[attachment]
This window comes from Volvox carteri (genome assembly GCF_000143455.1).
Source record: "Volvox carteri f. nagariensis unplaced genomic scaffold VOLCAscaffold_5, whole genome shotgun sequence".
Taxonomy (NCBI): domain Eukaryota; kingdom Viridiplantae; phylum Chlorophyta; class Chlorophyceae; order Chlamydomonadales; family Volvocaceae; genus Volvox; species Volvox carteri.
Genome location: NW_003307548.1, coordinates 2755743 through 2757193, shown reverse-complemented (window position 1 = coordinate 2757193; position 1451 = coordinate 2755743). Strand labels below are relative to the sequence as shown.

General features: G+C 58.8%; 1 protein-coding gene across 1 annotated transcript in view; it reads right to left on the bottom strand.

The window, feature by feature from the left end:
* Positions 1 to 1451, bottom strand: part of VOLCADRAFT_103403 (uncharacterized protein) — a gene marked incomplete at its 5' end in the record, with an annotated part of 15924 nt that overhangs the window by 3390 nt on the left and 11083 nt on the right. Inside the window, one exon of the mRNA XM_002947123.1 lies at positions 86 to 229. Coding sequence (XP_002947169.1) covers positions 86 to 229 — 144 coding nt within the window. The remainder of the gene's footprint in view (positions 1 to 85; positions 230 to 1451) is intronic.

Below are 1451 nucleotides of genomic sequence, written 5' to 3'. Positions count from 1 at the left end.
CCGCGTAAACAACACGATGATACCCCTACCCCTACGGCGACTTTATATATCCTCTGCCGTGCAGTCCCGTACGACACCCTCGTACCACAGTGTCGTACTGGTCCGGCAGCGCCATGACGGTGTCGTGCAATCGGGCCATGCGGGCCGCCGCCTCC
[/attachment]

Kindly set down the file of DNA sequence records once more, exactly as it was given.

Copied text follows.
This window comes from Volvox carteri (genome assembly GCF_000143455.1).
Source record: "Volvox carteri f. nagariensis unplaced genomic scaffold VOLCAscaffold_5, whole genome shotgun sequence".
Taxonomy (NCBI): domain Eukaryota; kingdom Viridiplantae; phylum Chlorophyta; class Chlorophyceae; order Chlamydomonadales; family Volvocaceae; genus Volvox; species Volvox carteri.
Genome location: NW_003307548.1, coordinates 2755743 through 2757193, shown reverse-complemented (window position 1 = coordinate 2757193; position 1451 = coordinate 2755743). Strand labels below are relative to the sequence as shown.

General features: G+C 58.8%; 1 protein-coding gene across 1 annotated transcript in view; it reads right to left on the bottom strand.

The window, feature by feature from the left end:
* Positions 1 to 1451, bottom strand: part of VOLCADRAFT_103403 (uncharacterized protein) — a gene marked incomplete at its 5' end in the record, with an annotated part of 15924 nt that overhangs the window by 3390 nt on the left and 11083 nt on the right. Inside the window, one exon of the mRNA XM_002947123.1 lies at positions 86 to 229. Coding sequence (XP_002947169.1) covers positions 86 to 229 — 144 coding nt within the window. The remainder of the gene's footprint in view (positions 1 to 85; positions 230 to 1451) is intronic.

Below are 1451 nucleotides of genomic sequence, written 5' to 3'. Positions count from 1 at the left end.
CCGCGTAAACAACACGATGATACCCCTACCCCTACGGCGACTTTATATATCCTCTGCCGTGCAGTCCCGTACGACACCCTCGTACCACAGTGTCGTACTGGTCCGGCAGCGCCATGACGGTGTCGTGCAATCGGGCCATGCGGGCCGCCGCCTCC